by Paul J Thibault

Saussure And Beyond: Renewing Semiotic Foundations

Course Description

In this course I argue that a renovated Saussurean theory of the dynamics of signs in social life is possible. I re-examine many of the key concepts in Saussure’s theory and call into question the standard readings of Saussure. In so doing, I attempt to show that in Saussure’s social-semiological theory, language and other social sign systems do not simply interpret an already given reality. Instead, they constitute it in and through the dynamic processes of making and enacting signs in social life. The course does more than simply engage with Saussure’s theory in a new and up-to-date way. It also refracts our own contemporary thinking and practice as linguists and semioticians through the questions Saussure sought to answer and endeavours to contribute to the contemporary discussion of these issues.

Some of the questions that inform and motivate the course include:

  • Why has linguistics failed adequately to explain the dynamics of signs in social life?
  • Can a new reading of Saussure help us out of the theoretical impasses created by formal and cognitive theories of language?
  • How can the individual and social dimensions of meaning-making be explained and reconciled in a conceptually unified way?
  • Can language be related to a more general science of signs in social life?

Aims of the course

  • To challenge the received wisdom about Saussure and provides alternative arguments based on a detailed examination of the French language originals of the Saussurean texts;
  • To bring Saussure into the late 20th century, showing the relevance of his ideas to recent theoretical developments in the attempt to build a unified theory of social meaning-making;
  • To apply and develop Saussure’s ideas through a range of analyses of both linguistic and non-linguistic texts;
  • To argue that Saussure was a key early player in the New Dialogue between the human and social sciences, on the one hand, and the physical and life sciences, on the other – a dialogue which has only been re-opened as recent developments witness a decline of formal and cognitive models of language;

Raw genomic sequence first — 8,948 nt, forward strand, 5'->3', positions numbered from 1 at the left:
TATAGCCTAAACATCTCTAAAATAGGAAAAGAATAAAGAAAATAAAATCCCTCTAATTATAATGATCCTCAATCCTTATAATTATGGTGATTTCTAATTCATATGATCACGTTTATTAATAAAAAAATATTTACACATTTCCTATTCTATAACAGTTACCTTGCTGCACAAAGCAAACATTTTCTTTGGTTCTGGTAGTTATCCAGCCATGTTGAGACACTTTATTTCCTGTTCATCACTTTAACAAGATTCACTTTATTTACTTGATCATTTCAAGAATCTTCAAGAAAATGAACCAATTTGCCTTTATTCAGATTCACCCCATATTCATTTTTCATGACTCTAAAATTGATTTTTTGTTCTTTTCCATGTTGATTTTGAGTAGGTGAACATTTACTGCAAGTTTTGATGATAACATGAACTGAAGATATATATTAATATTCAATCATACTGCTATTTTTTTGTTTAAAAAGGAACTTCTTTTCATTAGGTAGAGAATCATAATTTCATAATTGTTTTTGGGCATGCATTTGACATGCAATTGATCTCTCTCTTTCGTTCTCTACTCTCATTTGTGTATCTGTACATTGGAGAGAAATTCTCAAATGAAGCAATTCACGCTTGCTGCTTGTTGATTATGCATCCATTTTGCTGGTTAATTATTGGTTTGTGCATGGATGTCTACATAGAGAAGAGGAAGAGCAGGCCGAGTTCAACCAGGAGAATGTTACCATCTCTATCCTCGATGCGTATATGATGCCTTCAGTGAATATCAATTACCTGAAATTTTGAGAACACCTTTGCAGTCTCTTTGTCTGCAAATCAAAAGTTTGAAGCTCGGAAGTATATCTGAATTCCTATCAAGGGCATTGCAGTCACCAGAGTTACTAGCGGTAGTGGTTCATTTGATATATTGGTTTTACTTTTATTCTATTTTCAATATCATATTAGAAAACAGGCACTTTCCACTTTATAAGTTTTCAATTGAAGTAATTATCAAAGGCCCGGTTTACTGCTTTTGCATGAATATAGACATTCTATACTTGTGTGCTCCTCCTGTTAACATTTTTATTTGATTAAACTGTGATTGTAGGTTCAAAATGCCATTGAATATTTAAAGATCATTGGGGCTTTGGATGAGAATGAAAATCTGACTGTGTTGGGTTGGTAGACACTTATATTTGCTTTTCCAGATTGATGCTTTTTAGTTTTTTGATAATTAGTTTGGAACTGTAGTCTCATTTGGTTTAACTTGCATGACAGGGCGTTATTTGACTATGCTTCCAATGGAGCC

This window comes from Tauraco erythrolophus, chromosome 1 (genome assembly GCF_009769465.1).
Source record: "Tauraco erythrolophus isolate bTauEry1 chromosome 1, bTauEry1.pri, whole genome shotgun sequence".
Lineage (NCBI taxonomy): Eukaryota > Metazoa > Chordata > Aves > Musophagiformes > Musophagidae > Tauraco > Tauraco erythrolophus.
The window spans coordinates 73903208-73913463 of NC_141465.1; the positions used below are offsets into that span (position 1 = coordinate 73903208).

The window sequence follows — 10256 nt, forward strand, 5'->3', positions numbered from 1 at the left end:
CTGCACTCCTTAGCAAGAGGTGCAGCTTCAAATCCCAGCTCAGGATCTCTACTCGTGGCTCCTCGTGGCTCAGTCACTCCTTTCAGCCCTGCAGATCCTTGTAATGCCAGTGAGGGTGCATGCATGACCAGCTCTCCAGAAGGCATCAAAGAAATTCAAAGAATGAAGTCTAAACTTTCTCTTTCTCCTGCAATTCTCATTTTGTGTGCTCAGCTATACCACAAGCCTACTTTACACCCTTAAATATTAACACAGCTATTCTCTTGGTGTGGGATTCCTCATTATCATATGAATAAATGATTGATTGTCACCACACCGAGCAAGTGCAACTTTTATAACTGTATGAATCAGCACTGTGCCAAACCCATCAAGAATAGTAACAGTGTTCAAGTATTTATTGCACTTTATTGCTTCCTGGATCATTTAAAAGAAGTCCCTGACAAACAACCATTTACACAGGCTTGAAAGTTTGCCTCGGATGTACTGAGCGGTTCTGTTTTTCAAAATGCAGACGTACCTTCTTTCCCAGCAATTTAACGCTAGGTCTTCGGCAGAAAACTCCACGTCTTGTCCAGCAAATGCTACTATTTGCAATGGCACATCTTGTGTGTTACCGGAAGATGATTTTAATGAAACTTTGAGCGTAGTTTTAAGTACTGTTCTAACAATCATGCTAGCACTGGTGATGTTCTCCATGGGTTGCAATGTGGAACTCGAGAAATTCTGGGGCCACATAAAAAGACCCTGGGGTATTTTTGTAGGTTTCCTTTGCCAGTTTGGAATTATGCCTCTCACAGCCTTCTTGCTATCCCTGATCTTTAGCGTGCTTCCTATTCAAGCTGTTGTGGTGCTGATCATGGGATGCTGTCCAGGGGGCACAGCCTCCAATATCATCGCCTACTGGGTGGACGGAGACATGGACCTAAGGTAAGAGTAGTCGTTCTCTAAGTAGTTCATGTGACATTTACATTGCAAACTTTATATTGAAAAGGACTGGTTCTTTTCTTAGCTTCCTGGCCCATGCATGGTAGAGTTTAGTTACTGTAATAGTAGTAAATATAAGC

• The course will be controversal for all those who seek to keep Saussure safely in a museum of past orthodoxies;
  • To bring an up-to-date interdiscplinary focus on Saussure, showing the relevance of a new reading of Saussure to socially informed linguistic and semiotic theory, social psychology, critical theory, discourse analysis, and philosophy.

Course Outline

This course is a theoretical and practical re-reading of Saussure in the light of contemporary developments in both the human sciences and the physical and life sciences. The aim of the course is to show the continuing relevance of the questions Saussure set out to answer and his theoretical framework for doing so. The course also seeks to extend this framework in the light of the most recent developments in our thinking about the social basis of meaning-making. The course is not, therefore, a critical or historical exegesis, though I do pay careful attention to the Saussurean texts in the discussion.

My principal argument is that it is time for a major re-thinking of the issues which Saussure set out to explore. By and large, Saussure’s thinking has been assimilated to the structuralist paradigm, with its emphasis on ‘static’ synchronic principles of organization. Recent developments in the physical and life sciences concerning the dynamic, open, and evolving nature of physical, biological, and cultural systems allow us to see more clearly that Saussure’s was a major pioneering attempt to theorize the dynamics of historically specific cultural systems. His was an attempt to provide an overall conceptual framework for modelling the dynamics of historically specific systems of human social meaning-making. In my reading, Saussure participated in an emerging New Dialogue between the sciences of culture and society, on the one hand, and the physical and life sciences on the other. It is a dialogue which has only recently been resumed in the light of a renewed emphasis on the dynamic, topological, evolutionary, ecosocial, and constructivist aspects of cultural phenomena.

The course also argues that Saussure’s thinking is very much in tune with recent shifts away from formal and cognitive models of language and mind, to one in which structure and meaning are integrated into a more dynamic account of how meanings are made in and through the social practices of a given community. The course re-examines many of the key concepts in Saussure’s theory and calls into question much in the standard readings of Saussure. In so doing, I hope to show that in Saussure’s social-semiological theory, language and other social sign systems do not simply interpret an already given reality. Instead, they constitute it in and through the dynamic processes of making and enacting signs in social life.

The coverage of the course is broad. It ranges across linguistics, semiotics, discourse analysis, psychology, cultural theory, political economy, philosophy, sociology, biology, and the theory of complex open systems.